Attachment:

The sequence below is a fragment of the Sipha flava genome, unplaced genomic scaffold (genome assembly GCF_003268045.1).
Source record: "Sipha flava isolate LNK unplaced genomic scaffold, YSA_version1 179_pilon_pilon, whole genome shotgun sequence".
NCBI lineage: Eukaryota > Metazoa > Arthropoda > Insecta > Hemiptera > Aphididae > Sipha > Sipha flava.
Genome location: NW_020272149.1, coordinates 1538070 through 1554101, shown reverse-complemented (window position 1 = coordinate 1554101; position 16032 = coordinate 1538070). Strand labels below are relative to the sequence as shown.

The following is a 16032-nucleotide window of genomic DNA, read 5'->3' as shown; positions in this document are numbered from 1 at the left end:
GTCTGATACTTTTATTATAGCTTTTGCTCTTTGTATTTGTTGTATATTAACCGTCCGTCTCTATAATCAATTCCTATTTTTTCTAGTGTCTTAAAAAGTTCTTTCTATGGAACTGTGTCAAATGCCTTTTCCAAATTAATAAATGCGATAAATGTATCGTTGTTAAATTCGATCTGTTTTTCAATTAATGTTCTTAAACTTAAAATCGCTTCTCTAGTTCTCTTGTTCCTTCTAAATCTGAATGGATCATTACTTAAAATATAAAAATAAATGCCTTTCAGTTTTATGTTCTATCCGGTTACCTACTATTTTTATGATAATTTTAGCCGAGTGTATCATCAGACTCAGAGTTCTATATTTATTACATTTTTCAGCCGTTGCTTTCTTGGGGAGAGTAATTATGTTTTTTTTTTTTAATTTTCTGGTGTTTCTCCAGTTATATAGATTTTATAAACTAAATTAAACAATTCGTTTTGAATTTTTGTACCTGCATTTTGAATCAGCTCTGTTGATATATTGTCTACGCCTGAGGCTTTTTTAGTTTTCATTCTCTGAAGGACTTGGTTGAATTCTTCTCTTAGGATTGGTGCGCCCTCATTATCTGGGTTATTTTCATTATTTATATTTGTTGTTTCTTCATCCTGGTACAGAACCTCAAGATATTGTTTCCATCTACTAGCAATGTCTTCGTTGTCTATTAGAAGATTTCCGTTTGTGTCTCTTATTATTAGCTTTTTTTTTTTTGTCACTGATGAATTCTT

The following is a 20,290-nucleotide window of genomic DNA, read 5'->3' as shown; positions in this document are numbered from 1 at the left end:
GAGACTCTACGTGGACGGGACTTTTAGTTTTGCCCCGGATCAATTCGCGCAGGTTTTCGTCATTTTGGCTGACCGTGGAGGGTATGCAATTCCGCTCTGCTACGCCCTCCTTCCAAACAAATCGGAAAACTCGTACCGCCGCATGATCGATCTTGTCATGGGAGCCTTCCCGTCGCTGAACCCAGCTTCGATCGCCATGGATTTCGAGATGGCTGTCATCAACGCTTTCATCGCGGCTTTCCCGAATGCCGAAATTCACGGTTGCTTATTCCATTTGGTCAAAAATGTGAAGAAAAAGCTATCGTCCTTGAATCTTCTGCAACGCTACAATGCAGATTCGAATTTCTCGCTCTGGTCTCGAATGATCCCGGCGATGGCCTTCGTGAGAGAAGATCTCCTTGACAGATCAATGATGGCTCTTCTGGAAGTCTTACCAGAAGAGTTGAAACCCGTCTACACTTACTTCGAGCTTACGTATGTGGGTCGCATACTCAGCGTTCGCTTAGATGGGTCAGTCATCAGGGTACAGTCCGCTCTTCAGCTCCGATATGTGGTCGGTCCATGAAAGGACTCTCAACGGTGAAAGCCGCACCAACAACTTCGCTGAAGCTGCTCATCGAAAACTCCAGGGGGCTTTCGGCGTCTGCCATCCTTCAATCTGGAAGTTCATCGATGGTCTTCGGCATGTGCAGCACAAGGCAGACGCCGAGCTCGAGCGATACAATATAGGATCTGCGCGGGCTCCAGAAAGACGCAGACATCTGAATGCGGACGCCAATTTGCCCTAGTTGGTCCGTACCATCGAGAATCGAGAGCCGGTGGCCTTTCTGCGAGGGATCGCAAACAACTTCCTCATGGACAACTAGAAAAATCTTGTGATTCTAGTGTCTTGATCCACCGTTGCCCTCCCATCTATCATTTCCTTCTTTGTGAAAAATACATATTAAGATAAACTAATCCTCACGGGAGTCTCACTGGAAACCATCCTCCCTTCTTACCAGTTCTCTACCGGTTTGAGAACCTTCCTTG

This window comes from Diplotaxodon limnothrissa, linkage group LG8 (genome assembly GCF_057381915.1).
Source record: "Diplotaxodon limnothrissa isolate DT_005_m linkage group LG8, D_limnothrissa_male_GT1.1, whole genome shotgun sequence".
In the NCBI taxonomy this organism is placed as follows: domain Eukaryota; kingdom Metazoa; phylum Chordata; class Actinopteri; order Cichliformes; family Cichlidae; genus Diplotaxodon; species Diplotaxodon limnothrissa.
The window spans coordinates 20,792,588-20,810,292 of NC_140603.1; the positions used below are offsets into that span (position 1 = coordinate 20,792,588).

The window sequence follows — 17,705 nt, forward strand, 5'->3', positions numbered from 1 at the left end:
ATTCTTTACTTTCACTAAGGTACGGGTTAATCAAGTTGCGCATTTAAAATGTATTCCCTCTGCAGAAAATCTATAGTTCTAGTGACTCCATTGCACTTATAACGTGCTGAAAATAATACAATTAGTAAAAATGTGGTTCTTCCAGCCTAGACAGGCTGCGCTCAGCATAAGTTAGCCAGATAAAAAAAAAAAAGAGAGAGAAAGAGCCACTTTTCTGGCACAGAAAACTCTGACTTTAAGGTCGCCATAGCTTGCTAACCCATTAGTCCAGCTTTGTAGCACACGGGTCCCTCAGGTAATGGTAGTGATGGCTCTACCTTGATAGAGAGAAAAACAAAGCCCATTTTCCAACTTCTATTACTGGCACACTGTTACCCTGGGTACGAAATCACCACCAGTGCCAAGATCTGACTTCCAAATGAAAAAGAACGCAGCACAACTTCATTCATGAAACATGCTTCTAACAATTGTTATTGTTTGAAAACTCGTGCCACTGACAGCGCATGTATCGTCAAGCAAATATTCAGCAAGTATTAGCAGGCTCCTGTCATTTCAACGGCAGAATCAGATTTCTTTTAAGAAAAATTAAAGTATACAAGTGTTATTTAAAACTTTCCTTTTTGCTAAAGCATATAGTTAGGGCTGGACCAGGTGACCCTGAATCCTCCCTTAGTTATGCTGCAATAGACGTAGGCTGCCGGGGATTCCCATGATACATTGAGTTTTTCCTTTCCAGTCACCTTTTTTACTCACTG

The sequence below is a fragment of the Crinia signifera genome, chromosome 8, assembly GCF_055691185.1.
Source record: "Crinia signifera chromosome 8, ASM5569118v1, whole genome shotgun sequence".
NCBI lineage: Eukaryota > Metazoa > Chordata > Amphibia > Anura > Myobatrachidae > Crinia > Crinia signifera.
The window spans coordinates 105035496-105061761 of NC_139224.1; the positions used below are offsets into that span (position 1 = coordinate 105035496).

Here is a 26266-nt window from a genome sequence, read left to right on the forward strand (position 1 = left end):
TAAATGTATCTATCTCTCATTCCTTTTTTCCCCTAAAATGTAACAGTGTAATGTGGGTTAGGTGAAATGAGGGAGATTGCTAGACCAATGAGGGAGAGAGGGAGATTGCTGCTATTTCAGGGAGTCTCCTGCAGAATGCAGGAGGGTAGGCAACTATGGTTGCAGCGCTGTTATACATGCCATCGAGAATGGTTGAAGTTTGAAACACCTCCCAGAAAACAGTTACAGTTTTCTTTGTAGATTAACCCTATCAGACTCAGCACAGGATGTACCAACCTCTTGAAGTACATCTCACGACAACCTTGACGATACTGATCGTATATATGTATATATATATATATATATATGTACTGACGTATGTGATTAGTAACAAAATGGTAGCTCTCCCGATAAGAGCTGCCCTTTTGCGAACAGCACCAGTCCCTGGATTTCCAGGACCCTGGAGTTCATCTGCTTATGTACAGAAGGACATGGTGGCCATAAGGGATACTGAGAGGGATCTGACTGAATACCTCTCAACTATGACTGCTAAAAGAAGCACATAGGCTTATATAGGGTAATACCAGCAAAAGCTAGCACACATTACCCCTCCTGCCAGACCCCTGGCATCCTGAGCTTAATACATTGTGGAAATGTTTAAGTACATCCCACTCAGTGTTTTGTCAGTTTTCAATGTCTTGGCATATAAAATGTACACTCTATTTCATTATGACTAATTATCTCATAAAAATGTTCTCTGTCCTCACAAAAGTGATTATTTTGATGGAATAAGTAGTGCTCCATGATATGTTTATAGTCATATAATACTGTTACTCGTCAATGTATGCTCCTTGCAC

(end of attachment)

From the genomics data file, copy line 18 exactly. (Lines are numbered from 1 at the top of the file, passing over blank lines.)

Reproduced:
The window spans coordinates 105035496-105061761 of NC_139224.1; the positions used below are offsets into that span (position 1 = coordinate 105035496).